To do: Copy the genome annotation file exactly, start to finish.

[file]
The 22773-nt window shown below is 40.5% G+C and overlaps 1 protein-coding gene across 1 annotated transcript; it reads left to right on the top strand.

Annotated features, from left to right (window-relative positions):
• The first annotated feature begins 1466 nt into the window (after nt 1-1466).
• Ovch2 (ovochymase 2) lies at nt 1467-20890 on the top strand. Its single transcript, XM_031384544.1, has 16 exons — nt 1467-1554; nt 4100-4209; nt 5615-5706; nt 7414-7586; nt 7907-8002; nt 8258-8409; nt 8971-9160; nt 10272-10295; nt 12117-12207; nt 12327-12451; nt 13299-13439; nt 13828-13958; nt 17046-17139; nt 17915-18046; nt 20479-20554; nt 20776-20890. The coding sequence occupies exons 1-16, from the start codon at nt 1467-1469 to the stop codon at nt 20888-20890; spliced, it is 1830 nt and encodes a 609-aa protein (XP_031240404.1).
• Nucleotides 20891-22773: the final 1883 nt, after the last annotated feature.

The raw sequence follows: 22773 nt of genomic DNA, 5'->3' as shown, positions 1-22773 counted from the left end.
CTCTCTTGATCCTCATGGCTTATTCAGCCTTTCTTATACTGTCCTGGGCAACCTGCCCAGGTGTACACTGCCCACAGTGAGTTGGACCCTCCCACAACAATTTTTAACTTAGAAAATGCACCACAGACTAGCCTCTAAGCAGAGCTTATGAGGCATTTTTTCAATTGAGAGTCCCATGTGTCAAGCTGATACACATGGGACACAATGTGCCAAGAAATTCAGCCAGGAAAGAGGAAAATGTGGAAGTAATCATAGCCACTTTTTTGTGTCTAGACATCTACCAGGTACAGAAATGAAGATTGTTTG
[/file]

The 22773-nt window shown below is 40.5% G+C and overlaps 1 protein-coding gene across 1 annotated transcript; it reads left to right on the top strand.

Annotated features, from left to right (window-relative positions):
• The first annotated feature begins 1466 nt into the window (after nt 1-1466).
• Ovch2 (ovochymase 2) lies at nt 1467-20890 on the top strand. Its single transcript, XM_031384544.1, has 16 exons — nt 1467-1554; nt 4100-4209; nt 5615-5706; nt 7414-7586; nt 7907-8002; nt 8258-8409; nt 8971-9160; nt 10272-10295; nt 12117-12207; nt 12327-12451; nt 13299-13439; nt 13828-13958; nt 17046-17139; nt 17915-18046; nt 20479-20554; nt 20776-20890. The coding sequence occupies exons 1-16, from the start codon at nt 1467-1469 to the stop codon at nt 20888-20890; spliced, it is 1830 nt and encodes a 609-aa protein (XP_031240404.1).
• Nucleotides 20891-22773: the final 1883 nt, after the last annotated feature.

The raw sequence follows: 22773 nt of genomic DNA, 5'->3' as shown, positions 1-22773 counted from the left end.
CTCTCTTGATCCTCATGGCTTATTCAGCCTTTCTTATACTGTCCTGGGCAACCTGCCCAGGTGTACACTGCCCACAGTGAGTTGGACCCTCCCACAACAATTTTTAACTTAGAAAATGCACCACAGACTAGCCTCTAAGCAGAGCTTATGAGGCATTTTTTCAATTGAGAGTCCCATGTGTCAAGCTGATACACATGGGACACAATGTGCCAAGAAATTCAGCCAGGAAAGAGGAAAATGTGGAAGTAATCATAGCCACTTTTTTGTGTCTAGACATCTACCAGGTACAGAAATGAAGATTGTTTG